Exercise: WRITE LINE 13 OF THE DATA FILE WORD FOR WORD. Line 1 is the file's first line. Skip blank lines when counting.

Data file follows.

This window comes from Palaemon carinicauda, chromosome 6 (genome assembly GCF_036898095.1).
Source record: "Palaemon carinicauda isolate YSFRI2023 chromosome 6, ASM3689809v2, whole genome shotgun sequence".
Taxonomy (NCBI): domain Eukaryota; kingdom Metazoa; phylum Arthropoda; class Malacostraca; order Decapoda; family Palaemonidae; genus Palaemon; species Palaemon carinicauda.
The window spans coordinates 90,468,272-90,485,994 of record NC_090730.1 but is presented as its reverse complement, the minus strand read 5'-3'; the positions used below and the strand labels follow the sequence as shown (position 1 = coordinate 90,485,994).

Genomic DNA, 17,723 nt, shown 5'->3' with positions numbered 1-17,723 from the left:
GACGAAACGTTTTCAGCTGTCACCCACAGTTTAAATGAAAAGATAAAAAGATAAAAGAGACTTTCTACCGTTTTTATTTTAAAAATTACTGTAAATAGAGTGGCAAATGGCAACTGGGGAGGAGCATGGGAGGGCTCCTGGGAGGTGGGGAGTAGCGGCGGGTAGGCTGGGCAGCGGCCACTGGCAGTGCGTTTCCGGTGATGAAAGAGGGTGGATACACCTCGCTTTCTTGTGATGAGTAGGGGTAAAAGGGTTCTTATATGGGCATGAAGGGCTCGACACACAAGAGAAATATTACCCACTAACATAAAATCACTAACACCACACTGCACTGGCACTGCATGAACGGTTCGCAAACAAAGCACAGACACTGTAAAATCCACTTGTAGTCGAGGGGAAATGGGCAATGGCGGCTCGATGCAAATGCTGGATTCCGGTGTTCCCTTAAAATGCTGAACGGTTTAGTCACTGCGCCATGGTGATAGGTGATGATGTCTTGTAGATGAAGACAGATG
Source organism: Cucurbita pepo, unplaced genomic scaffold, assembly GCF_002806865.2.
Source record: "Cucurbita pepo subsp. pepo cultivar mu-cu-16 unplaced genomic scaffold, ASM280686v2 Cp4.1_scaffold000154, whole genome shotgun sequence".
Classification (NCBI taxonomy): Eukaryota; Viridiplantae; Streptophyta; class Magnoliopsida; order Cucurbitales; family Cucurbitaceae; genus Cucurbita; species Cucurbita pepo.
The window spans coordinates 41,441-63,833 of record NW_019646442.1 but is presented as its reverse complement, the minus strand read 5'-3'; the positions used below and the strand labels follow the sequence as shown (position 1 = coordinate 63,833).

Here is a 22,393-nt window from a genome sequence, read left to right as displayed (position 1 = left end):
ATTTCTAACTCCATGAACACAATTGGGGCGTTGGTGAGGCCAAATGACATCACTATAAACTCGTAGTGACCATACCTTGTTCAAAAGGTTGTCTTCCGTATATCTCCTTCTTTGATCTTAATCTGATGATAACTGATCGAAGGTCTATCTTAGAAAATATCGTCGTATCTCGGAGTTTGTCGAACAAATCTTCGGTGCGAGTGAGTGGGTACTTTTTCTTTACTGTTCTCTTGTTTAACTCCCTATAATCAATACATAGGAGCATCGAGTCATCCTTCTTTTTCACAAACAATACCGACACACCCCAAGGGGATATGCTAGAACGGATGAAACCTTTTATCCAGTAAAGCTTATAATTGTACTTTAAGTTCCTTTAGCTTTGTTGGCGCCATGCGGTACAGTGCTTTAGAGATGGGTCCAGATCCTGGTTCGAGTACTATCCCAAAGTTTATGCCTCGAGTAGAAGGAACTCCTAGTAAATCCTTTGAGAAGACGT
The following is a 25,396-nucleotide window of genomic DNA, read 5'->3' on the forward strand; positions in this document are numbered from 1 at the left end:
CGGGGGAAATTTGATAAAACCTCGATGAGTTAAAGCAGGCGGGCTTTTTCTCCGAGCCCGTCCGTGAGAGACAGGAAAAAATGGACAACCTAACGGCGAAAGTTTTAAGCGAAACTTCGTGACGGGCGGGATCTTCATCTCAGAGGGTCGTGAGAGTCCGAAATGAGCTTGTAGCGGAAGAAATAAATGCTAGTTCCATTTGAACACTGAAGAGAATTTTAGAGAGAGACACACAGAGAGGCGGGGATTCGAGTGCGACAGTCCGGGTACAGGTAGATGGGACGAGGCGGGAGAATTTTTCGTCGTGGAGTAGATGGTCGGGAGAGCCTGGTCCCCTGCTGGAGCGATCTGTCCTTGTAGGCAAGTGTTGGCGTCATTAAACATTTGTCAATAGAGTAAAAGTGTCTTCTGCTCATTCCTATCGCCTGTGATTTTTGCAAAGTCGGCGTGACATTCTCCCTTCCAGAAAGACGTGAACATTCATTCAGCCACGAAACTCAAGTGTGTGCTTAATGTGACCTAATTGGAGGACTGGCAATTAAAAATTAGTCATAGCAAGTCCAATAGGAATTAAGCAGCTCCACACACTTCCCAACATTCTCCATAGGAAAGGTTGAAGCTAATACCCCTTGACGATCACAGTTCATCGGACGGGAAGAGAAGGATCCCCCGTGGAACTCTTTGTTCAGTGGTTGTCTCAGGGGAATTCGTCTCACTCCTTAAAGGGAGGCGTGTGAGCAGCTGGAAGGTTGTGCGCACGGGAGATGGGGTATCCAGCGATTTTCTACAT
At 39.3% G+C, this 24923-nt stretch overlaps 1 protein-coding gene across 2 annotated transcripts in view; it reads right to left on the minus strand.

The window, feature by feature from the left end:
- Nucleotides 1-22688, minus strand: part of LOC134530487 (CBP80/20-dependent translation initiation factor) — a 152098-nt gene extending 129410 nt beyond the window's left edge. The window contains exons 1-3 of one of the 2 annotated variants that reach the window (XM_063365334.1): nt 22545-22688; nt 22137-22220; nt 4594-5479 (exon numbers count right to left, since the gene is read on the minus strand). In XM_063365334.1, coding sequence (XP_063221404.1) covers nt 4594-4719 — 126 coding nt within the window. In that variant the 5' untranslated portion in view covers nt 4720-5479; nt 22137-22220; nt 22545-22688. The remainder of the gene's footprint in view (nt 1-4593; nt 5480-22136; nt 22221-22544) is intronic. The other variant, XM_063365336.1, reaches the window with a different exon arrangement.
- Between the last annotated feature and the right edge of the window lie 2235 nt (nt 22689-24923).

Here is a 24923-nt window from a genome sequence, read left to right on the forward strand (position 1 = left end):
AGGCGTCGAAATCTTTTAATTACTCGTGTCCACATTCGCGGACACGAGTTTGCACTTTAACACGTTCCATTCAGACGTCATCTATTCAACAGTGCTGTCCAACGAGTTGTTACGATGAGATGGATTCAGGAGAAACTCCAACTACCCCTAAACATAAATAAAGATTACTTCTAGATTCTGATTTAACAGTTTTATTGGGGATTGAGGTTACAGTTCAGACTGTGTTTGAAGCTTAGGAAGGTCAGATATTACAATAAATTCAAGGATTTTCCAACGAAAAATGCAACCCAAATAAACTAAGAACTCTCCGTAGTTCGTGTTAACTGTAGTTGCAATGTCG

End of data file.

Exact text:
The following is a 25,396-nucleotide window of genomic DNA, read 5'->3' on the forward strand; positions in this document are numbered from 1 at the left end: